The distributed driving electric vehicle (see Figure 1), which is the focus of this paper, has four motors. The overall output torque of the motors is given by the following: where , , , and are the torques of motor 1, motor 2, motor 3, and motor 4, respectively.
Normally the two motor torques of each axis should be equal under the longitudinal dynamics model:
As a consequence of the torque balance in (7) and (8), the operation points of the powertrain are fully determined by choosing the division of the motor torque between the front axis and the rear axis. So the traction force’s allocation coefficient is defined as the torque split factor: When equals 1, it means that the vehicle is in the front axis drive manner alone. Considering that the front axis driving manner alone is similar to the rear in its result, the allocation coefficient can be limited from 0.5 to 1.
The overall efficiency of the powertrain system is obtained by the efficiency model of each motor from the experiment as follows: where and denote each motor speed and torque, respectively. denotes the efficient of each motor under the corresponding motor speed. denotes the total efficient of the power motors system.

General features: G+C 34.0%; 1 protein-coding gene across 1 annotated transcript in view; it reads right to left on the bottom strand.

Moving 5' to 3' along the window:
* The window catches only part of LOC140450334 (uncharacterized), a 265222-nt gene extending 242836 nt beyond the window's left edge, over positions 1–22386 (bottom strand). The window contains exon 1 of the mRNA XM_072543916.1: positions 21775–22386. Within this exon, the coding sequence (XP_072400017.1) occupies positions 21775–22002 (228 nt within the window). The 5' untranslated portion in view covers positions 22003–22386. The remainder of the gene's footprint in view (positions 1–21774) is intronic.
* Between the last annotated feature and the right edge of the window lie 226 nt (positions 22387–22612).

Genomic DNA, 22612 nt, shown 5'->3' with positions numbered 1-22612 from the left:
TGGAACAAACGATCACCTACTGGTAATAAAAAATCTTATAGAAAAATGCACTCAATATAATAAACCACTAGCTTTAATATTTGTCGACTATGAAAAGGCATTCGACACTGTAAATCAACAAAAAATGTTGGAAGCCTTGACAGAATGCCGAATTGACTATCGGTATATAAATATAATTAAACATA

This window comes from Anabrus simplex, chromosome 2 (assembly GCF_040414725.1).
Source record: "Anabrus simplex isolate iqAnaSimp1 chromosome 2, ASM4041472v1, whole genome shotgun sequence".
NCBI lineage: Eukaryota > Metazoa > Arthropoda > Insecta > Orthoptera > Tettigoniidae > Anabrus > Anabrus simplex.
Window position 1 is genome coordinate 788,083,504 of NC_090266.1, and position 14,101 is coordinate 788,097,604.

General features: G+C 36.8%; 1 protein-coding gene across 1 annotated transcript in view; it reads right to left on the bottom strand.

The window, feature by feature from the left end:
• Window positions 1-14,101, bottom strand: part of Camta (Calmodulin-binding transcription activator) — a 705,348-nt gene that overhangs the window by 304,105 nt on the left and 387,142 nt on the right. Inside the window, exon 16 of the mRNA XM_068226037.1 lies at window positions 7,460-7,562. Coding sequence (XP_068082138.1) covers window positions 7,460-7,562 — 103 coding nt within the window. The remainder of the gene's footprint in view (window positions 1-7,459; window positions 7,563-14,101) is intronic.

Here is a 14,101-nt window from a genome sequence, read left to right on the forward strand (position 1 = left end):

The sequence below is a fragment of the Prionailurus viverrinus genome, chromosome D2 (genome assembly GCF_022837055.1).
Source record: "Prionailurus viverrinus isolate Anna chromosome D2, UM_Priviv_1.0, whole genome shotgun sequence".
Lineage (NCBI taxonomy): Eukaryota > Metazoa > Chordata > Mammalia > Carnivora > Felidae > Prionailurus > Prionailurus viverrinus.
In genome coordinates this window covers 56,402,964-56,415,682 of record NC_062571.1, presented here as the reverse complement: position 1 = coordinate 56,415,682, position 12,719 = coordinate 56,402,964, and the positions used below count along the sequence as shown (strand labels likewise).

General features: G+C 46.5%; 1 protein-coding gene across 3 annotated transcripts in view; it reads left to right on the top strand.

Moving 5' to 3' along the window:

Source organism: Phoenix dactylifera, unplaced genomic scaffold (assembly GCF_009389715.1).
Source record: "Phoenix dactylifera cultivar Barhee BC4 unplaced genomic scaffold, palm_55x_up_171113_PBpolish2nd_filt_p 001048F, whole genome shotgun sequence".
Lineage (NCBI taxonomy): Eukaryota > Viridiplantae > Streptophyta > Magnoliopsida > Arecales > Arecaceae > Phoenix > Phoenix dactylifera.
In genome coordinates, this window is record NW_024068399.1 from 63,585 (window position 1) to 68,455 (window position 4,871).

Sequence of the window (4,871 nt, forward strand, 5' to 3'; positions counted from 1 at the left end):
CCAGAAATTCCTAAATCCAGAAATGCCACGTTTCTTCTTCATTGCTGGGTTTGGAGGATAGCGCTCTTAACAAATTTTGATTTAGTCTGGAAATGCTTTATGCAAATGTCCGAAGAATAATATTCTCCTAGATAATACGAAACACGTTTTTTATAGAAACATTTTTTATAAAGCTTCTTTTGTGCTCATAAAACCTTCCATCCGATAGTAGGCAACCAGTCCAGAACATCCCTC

In considering that constraint, the optimization mathematic model can be expressed as follows: where denote the maximum output torques of every motor under a given motor speed, respectively.
The Offline Optimization Stream. In accordance with the optimization mathematic model, an offline optimization was designed as shown in Figure 7. It can be mainly divided into three steps.
Step 1. Taking the acceleration pedal signal and the speed as the continuous design space, a discrete sampling point set can be obtained in the DOE sampling module.
Step 2. Taking the sampling points as the input parameters, as the optimization design variable, and the maximum driving efficiency as the optimization target, the optimum value of under each sampling point will be obtained by the efficiency optimization module.
Step 3. Based on the optimization data, which is obtained in the efficiency optimization module, create an efficiency model in which the response surface method is used. With regard to the efficiency model, and are viewed as inputs, and the optimum value of is viewed as output.
3.2.2. DOE Sampling for the Continuous Input Design Space
As we can see from Figure 4, when the speed and torque of the motor are given, we can calculate the efficiency of this point by the efficiency map of the motor. Hence we take the vehicle speed and the acceleration pedal signal as the input design space, which can be deduced by the speed and torque of the motor. Considering the vehicle speed limit of the expressway, the maximum vehicle speed of the efficiency model is limited to 120 km/h and the acceleration pedal signal ranges from 0 to 1. Then the continuous input design space can be discrete as shown in Figure 8.